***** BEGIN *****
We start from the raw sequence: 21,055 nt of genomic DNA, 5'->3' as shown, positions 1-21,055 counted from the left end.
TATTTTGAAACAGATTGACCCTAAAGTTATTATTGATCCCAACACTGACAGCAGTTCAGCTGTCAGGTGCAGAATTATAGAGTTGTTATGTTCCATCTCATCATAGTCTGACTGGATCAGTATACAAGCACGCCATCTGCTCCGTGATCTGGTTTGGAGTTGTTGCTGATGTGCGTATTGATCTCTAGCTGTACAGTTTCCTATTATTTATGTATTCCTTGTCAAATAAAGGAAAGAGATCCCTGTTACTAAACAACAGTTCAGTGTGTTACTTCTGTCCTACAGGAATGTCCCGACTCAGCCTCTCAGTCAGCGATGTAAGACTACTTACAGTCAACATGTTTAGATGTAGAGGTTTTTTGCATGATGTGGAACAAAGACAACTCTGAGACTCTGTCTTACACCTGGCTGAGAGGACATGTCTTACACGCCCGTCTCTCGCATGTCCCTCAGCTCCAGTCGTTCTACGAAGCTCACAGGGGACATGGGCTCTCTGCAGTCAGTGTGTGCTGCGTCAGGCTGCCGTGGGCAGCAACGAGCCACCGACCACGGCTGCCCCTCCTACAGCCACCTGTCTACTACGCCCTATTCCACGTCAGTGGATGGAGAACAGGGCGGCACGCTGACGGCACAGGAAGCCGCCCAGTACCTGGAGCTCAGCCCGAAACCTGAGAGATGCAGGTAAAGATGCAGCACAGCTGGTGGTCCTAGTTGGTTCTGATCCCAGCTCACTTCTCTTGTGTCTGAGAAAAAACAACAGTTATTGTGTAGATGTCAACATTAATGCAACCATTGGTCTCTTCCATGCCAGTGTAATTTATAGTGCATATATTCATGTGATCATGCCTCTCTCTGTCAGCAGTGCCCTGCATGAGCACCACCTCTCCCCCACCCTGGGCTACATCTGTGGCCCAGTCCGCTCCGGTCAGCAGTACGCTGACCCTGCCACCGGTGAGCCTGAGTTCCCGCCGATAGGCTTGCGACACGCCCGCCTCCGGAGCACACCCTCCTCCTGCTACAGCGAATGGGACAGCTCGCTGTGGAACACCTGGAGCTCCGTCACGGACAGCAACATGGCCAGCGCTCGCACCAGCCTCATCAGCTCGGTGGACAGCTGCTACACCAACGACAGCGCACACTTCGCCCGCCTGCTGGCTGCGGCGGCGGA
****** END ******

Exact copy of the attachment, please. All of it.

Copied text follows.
We start from the raw sequence: 21,055 nt of genomic DNA, 5'->3' as shown, positions 1-21,055 counted from the left end.
TATTTTGAAACAGATTGACCCTAAAGTTATTATTGATCCCAACACTGACAGCAGTTCAGCTGTCAGGTGCAGAATTATAGAGTTGTTATGTTCCATCTCATCATAGTCTGACTGGATCAGTATACAAGCACGCCATCTGCTCCGTGATCTGGTTTGGAGTTGTTGCTGATGTGCGTATTGATCTCTAGCTGTACAGTTTCCTATTATTTATGTATTCCTTGTCAAATAAAGGAAAGAGATCCCTGTTACTAAACAACAGTTCAGTGTGTTACTTCTGTCCTACAGGAATGTCCCGACTCAGCCTCTCAGTCAGCGATGTAAGACTACTTACAGTCAACATGTTTAGATGTAGAGGTTTTTTGCATGATGTGGAACAAAGACAACTCTGAGACTCTGTCTTACACCTGGCTGAGAGGACATGTCTTACACGCCCGTCTCTCGCATGTCCCTCAGCTCCAGTCGTTCTACGAAGCTCACAGGGGACATGGGCTCTCTGCAGTCAGTGTGTGCTGCGTCAGGCTGCCGTGGGCAGCAACGAGCCACCGACCACGGCTGCCCCTCCTACAGCCACCTGTCTACTACGCCCTATTCCACGTCAGTGGATGGAGAACAGGGCGGCACGCTGACGGCACAGGAAGCCGCCCAGTACCTGGAGCTCAGCCCGAAACCTGAGAGATGCAGGTAAAGATGCAGCACAGCTGGTGGTCCTAGTTGGTTCTGATCCCAGCTCACTTCTCTTGTGTCTGAGAAAAAACAACAGTTATTGTGTAGATGTCAACATTAATGCAACCATTGGTCTCTTCCATGCCAGTGTAATTTATAGTGCATATATTCATGTGATCATGCCTCTCTCTGTCAGCAGTGCCCTGCATGAGCACCACCTCTCCCCCACCCTGGGCTACATCTGTGGCCCAGTCCGCTCCGGTCAGCAGTACGCTGACCCTGCCACCGGTGAGCCTGAGTTCCCGCCGATAGGCTTGCGACACGCCCGCCTCCGGAGCACACCCTCCTCCTGCTACAGCGAATGGGACAGCTCGCTGTGGAACACCTGGAGCTCCGTCACGGACAGCAACATGGCCAGCGCTCGCACCAGCCTCATCAGCTCGGTGGACAGCTGCTACACCAACGACAGCGCACACTTCGCCCGCCTGCTGGCTGCGGCGGCGGA